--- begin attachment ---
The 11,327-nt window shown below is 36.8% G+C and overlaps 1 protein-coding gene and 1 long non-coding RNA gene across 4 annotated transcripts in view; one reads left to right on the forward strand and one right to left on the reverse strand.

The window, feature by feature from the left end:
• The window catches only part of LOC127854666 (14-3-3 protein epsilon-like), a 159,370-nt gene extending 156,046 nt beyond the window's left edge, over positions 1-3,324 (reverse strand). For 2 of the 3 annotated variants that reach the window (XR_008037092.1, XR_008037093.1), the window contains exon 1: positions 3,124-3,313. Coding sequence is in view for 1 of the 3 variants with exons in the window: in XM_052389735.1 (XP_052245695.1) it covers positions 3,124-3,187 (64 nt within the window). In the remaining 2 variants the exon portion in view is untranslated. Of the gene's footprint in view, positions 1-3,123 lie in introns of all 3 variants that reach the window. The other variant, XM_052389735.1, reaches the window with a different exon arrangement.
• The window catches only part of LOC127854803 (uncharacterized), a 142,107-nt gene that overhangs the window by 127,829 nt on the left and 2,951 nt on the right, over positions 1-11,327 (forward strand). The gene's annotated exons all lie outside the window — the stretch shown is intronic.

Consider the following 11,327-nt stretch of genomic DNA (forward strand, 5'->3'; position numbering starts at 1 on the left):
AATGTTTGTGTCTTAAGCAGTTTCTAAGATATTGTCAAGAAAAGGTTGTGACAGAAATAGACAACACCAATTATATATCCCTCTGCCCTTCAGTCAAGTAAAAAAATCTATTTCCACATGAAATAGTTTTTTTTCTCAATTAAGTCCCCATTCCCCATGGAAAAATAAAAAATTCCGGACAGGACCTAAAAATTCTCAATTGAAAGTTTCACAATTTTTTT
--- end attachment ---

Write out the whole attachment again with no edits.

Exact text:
The 11,327-nt window shown below is 36.8% G+C and overlaps 1 protein-coding gene and 1 long non-coding RNA gene across 4 annotated transcripts in view; one reads left to right on the forward strand and one right to left on the reverse strand.

The window, feature by feature from the left end:
• The window catches only part of LOC127854666 (14-3-3 protein epsilon-like), a 159,370-nt gene extending 156,046 nt beyond the window's left edge, over positions 1-3,324 (reverse strand). For 2 of the 3 annotated variants that reach the window (XR_008037092.1, XR_008037093.1), the window contains exon 1: positions 3,124-3,313. Coding sequence is in view for 1 of the 3 variants with exons in the window: in XM_052389735.1 (XP_052245695.1) it covers positions 3,124-3,187 (64 nt within the window). In the remaining 2 variants the exon portion in view is untranslated. Of the gene's footprint in view, positions 1-3,123 lie in introns of all 3 variants that reach the window. The other variant, XM_052389735.1, reaches the window with a different exon arrangement.
• The window catches only part of LOC127854803 (uncharacterized), a 142,107-nt gene that overhangs the window by 127,829 nt on the left and 2,951 nt on the right, over positions 1-11,327 (forward strand). The gene's annotated exons all lie outside the window — the stretch shown is intronic.

Consider the following 11,327-nt stretch of genomic DNA (forward strand, 5'->3'; position numbering starts at 1 on the left):
AATGTTTGTGTCTTAAGCAGTTTCTAAGATATTGTCAAGAAAAGGTTGTGACAGAAATAGACAACACCAATTATATATCCCTCTGCCCTTCAGTCAAGTAAAAAAATCTATTTCCACATGAAATAGTTTTTTTTCTCAATTAAGTCCCCATTCCCCATGGAAAAATAAAAAATTCCGGACAGGACCTAAAAATTCTCAATTGAAAGTTTCACAATTTTTTT